Google Debuts Game Sub Service Similar to Apple Arcade

This week, Google began rolling out a video game and app subscription service, Play Pass, with 350 games and apps, priced at $4.99 per month. The service first debuted on Android devices in the U.S. and will be unveiled in additional countries over the next few months. Google is also readying Stadia, a streaming video game service for big-budget titles. Play Pass arrives just a few days after Apple unveiled Apple Arcade, with over 100 games — most of them exclusives — at the same monthly price.

The Wall Street Journal notes that none of the Play Pass games are exclusive although they are available without ads. Users can also buy the games without subscribing.

Google group product manager Austin Shoemaker stated that Play Pass gives users and developers more choice — the former in how they pay for content, and the latter in how they monetize it. About two-thirds of the Play Pass apps are games — “the rest cover a range of topics, including fitness, weather, productivity and education.”

The mobile game market, which both Apple and Google are targeting, “accounts for the largest slice of the game-software industry’s more than $150 billion in annual sales.” But Stephens analyst Jeff Cohen noted that “consumers actually like the business model as it’s currently constructed,” with the vast majority choosing to watch video advertisements “in exchange for virtual perks.”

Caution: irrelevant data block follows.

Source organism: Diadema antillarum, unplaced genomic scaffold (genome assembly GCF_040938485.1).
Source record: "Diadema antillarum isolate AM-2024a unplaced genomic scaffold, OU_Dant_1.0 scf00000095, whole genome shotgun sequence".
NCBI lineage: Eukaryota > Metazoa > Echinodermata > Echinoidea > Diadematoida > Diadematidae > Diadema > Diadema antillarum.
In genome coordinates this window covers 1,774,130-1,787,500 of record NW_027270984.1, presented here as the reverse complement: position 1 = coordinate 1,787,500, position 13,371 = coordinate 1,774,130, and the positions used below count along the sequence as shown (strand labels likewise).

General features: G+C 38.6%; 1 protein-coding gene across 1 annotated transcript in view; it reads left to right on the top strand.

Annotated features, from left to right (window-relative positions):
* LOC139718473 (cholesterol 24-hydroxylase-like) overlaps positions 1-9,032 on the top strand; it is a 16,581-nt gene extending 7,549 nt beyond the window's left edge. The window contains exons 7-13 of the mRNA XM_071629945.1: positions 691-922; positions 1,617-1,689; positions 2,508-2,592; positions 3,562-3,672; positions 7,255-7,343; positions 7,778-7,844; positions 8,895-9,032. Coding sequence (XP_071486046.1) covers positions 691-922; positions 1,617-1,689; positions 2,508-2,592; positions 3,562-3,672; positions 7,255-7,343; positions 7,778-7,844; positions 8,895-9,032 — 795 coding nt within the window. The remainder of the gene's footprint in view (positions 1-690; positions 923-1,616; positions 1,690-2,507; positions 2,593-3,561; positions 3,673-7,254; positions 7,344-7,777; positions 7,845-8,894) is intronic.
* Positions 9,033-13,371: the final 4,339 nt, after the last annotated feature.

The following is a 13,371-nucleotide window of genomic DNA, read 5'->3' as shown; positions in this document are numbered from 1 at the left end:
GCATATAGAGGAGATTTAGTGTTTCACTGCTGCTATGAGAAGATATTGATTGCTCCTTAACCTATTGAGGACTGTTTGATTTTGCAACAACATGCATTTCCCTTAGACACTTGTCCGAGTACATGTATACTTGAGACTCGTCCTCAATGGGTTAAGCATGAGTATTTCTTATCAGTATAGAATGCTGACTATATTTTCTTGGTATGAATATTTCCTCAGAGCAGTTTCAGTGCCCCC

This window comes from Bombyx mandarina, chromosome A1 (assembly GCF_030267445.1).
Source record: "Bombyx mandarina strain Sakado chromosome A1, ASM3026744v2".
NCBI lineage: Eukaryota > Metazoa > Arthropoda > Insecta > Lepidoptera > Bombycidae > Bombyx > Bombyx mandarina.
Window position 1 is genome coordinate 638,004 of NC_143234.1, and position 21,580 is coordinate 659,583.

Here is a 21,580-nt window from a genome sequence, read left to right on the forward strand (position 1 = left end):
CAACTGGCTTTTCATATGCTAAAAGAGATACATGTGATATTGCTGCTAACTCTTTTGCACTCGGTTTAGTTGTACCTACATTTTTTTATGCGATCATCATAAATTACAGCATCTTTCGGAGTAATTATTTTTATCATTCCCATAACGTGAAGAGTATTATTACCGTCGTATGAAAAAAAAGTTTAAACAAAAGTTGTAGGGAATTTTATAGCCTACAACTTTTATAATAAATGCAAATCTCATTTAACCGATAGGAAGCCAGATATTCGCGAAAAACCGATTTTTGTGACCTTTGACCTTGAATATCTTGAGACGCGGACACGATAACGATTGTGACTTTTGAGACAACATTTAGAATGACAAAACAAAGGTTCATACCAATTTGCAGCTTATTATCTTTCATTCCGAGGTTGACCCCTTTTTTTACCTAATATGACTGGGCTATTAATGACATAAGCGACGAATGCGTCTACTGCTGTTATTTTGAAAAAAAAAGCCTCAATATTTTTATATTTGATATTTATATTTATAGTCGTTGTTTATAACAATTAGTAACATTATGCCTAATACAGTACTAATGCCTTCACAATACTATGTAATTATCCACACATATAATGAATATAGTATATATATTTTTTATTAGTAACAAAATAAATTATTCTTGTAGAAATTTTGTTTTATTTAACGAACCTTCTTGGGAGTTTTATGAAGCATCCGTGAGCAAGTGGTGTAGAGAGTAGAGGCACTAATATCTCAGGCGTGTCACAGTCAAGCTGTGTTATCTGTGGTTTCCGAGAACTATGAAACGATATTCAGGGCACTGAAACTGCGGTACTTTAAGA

Both companies are also providing an alternative to so-called loot boxes, in which “players receive a blind assortment of mostly common virtual goods, making rare items highly desirable.” Legislators and others make the case that loot boxes are akin to gambling and are cracking down.

Wired takes a deeper look at Apple Arcade, which it says is a good deal for consumers and developers, especially since “the existing mobile gaming ecosystem is … a disaster, inflated with bloatware and drowning in exploitative design tactics.”

But Wired also muses on the value of a video game in a world in which game subscription services flourish. For big-budget games, the value is about $60, a price that is unlikely to erode via “cheaper subscription services.” When it comes to the smaller titles, however, the answer is trickier, first because “there’s already a significant amount of instability in the pricing of independent games in today’s market.” The advent of curated services reduces the value of each game to “a fraction of a monthly subscription fee.”

Wired suggests that “we, as consumers, need to be mindful of who is and isn’t getting paid when we sign up for Apple Arcade and Xbox Games Pass.” “Will this monthly fee allow the developers making games we love to continue to exist? And if this won’t, what will?” If we don’t pay attention, it adds, “the space for viable and interesting indie games to exist might get a lot smaller sometime soon.”

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